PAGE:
Change is brewing for the Beer Store, warns Finance Minister Charles Sousa.
In the wake of lawsuits challenging the private monopoly — which is owned by Labatt, Molson, and Sleeman — Sousa was asked Wednesday about the Liberal government’s next steps.
“I’m not going to comment on legal proceedings, but I am going to proceed with redesigning and reassessing the Beer Store,” Sousa said as he went into a cabinet meeting where Premier Kathleen Wynne’s privatization guru Ed Clark briefed ministers on the matter.
“We’re going to maximize the benefits to consumers and protect the industry at the same time. We’ll review the whole thing,” said Sousa, who will unveil changes in the March budget.
“There’s inherent value in the Beer Store and we want to make sure we maximize that.”
Sousa’s comments came as a would-be independent retailer is going to court to strike down a section of the Liquor Control Act that makes the Beer Store monopoly status the only private firm allowed to sell beer directly to consumers without brewing it on the premises.
Michael Hassell, a lawyer and co-owner of Barge Craft Beer Distribution, has given the provincial government 60 days’ notice of his legal action before the Ontario Superior Court.
At the same time, a $1.4-billion class action suit against the Beer Store and the Liquor Control Board of Ontario has been filed by Burlington pub owner David Hughes on behalf of anyone who has bought beer in the province since June 2000.
That was the date of deal between the brewers and the government-owned LCBO, which was not made public until the Toronto Star revealed it last month.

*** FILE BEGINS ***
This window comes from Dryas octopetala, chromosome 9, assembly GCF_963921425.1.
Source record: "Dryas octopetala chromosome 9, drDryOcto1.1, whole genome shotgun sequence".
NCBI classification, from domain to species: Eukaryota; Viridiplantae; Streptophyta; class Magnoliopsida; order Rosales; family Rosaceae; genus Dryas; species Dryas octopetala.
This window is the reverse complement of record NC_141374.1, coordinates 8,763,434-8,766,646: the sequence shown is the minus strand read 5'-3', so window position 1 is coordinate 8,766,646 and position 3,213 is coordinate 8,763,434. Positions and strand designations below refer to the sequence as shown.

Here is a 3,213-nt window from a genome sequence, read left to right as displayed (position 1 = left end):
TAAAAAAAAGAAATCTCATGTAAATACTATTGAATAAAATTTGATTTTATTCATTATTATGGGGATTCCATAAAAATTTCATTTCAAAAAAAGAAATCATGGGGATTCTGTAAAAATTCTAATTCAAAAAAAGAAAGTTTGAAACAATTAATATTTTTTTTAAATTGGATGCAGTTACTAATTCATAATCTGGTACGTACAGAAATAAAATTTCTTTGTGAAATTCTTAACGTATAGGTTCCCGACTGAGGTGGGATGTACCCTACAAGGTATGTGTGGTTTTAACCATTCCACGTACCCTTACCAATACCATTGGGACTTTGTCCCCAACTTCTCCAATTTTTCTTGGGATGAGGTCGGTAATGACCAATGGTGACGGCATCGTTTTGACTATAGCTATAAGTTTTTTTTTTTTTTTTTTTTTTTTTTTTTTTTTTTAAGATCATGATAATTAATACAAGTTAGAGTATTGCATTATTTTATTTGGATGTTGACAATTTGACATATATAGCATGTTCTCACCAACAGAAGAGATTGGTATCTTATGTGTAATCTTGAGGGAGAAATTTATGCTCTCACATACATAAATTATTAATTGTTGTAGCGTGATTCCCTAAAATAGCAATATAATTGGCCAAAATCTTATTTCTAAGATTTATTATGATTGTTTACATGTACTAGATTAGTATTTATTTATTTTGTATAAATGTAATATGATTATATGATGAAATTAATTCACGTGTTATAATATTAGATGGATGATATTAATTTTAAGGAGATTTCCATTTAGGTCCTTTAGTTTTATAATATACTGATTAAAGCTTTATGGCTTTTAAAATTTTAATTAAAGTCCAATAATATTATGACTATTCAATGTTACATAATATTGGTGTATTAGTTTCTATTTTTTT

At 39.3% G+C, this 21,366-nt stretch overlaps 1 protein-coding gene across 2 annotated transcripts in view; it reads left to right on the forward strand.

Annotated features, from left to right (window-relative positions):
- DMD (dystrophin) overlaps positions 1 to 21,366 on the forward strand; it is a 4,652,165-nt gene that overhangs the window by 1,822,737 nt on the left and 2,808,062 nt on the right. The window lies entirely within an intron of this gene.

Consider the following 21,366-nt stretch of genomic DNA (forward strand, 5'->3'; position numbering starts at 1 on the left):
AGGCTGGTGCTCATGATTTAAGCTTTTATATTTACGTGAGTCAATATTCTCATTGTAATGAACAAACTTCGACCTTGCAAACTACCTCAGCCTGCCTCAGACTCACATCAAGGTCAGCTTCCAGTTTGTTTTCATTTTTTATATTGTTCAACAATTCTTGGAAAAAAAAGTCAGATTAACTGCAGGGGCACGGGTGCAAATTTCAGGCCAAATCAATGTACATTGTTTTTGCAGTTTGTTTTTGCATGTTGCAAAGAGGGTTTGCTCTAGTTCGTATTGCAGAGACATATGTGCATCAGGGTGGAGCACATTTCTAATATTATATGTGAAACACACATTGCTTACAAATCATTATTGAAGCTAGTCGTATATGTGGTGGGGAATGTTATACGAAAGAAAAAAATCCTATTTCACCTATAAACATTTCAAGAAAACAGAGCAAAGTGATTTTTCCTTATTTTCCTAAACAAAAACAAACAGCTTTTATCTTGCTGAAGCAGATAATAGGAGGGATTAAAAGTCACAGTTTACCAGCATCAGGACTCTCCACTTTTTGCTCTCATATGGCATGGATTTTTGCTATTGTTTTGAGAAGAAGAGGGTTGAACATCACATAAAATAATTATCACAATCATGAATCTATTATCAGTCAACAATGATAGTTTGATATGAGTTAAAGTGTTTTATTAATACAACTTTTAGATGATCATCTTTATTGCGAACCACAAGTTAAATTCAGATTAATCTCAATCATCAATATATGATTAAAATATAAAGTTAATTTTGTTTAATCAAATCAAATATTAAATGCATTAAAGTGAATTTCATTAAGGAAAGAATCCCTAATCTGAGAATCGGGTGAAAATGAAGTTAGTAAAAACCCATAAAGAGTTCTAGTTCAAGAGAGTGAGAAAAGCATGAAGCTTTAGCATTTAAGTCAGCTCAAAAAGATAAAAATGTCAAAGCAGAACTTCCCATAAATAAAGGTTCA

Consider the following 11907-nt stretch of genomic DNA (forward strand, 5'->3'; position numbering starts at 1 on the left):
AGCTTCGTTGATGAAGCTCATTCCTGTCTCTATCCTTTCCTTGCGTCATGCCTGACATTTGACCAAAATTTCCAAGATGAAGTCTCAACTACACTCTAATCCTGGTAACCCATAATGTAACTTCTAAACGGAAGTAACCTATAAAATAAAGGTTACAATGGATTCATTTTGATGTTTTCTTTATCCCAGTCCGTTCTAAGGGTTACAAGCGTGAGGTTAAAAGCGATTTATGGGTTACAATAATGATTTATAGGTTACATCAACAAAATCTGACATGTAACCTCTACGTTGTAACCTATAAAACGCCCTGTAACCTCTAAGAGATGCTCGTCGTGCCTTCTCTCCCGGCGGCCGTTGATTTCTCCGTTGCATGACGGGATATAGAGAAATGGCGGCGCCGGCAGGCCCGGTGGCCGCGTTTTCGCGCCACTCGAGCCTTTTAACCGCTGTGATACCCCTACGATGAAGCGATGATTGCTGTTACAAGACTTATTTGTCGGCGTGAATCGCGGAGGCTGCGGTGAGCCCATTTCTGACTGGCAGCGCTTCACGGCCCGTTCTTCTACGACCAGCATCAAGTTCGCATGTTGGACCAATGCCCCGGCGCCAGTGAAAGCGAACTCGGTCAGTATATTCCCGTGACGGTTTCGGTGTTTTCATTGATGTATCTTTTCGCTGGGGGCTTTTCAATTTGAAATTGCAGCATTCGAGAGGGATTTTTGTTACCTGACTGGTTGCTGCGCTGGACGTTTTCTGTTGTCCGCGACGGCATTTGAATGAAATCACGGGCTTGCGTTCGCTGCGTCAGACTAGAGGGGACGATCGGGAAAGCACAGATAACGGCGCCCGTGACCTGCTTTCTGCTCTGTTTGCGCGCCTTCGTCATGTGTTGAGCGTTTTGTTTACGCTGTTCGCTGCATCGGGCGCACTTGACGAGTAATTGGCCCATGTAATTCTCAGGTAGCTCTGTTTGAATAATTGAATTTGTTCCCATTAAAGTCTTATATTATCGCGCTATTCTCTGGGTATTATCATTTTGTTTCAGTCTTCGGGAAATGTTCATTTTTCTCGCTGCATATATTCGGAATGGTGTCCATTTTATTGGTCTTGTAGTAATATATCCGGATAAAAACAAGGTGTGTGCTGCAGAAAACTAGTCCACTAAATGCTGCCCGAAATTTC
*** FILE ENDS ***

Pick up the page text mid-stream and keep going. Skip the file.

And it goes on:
Under the accord, the LCBO can sell only six-packs, leaving more lucrative 12- and 24-packs to the Beer Store, and bars and restaurants must buy most of their ales and lagers directly from the brewers for higher prices than consumers pay.
Restaurants Canada, which represents 30,000 businesses across the country, has complained to the federal Competition Bureau about the arrangement.
Both the Beer Store and the LCBO are reviewing the class-action suit and plan to defend themselves in court.
In a bid to appease the Liberals, Labatt, Molson, and Sleeman — whose owners are based in Belgium, the U.S., and Japan — last week offered to sell a minority stake in the Beer Store chain to Ontario craft brewers.
But that surprise move, which would help microbreweries promote their products in the company’s 448 outlets, appears to have fallen flat with Queen’s Park.
In response, Sousa said Wednesday the government is looking at “alternatives” for increased distribution of craft beers, particularly on a regional basis.
“I recognize what the public is sensitive to,” he said, adding he wants to “promote greater distribution” of beer. “This really should be a consumer choice and the LCBO is doing its bit.”
Still, he emphasized the government recognizes that the foreign-owned brewing giants employ thousands of Ontario workers and pay a lot in tax to the province.
“Everyone is in on this together.”
The minister spoke with reporters before a 20-minute presentation to cabinet from Clark.
The former TD Bank chair is leading the premier’s advisory council on government assets and has recommended the province charge the Beer Store a “franchise fee” that the companies would not be allowed to pass on to consumers in the form of higher prices.
Should the brewers refuse, he has said the government could strip them of their monopoly.